Which way works best?
Back in February, I wrote about Five Marital Money Mistakes Couples Make. One of the mistakes was assuming the need to share everything financially.
My recent article addressed keeping financial secrets. Now I’m certainly not advocating keeping things from your spouse, but there are other ways to handle marital finances.
I’ve seen couples make all sorts of arrangements work. Some couples pay separate bills, while others pool everything and pay bills out of one account.
While joint accounts are the easiest from a bookkeeping standpoint, its one of the hardest on the relationship. It requires both you and your spouse to agree on every purchase. After being married 23 years, I know that it ain’t gonna happen! At least not on every purchase.
Here are a couple of ideas for not sharing finances and keeping the peace:
If this sounds like the same thing you received as a kid for doing chores around your home, then you are right. Some couples that use this technique will have a joint account to pay all of the household bills like groceries, mortgage and utilities.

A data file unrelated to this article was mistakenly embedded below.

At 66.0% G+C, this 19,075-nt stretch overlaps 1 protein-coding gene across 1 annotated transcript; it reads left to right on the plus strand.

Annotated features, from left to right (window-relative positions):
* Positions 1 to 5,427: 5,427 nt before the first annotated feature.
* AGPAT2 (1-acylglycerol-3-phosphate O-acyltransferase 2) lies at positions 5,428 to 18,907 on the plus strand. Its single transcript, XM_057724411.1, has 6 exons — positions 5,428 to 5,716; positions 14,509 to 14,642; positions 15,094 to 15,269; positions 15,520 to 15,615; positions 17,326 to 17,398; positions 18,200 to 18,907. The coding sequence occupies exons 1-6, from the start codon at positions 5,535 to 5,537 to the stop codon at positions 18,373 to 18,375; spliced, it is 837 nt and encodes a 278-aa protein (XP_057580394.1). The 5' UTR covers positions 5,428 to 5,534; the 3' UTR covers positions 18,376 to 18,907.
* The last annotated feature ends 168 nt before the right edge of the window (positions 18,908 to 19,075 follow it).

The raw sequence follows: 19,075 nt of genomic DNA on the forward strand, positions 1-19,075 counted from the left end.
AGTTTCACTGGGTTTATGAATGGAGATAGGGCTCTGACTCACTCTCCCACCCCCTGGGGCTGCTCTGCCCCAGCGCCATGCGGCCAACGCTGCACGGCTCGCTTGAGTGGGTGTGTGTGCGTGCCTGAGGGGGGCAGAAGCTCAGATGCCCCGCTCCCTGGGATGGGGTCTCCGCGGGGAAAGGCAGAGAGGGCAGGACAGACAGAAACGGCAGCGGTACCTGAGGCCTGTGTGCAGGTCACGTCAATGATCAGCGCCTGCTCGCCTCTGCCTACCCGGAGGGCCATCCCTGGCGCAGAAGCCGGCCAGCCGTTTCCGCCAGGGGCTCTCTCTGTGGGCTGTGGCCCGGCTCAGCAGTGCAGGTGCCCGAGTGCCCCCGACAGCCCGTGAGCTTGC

A the same time, both couples will allocate to their own separate accounts a monthly allowance. They can use this money for anything they want like shoes, clothes, basketball tickets or eating out. I’ve seen it work best when each spouse receives that same amount.
With this technique each spouse gets some “mad money” and the freedom to spend on what they want and at the same time limits spending.
2. Separate Accounts
I have a few clients that never combine finances. Sometimes the bill paying is 50/50 other times if one spouse earns more, that spouse may have a larger proportion of the monthly expenses.
I’ve seen the separate account for second marriages as well as couples that marry later in life. Some couples will think this separate account arrangement is strange. Remember, keeping separate accounts doesn’t do anything to decrease the intimacy of the marriage. In fact, it probably will keep you from fighting as much.
Don’t feel as though you have to have joint accounts because you share your lives together. The bottom line is find a system that works for you and your spouse.
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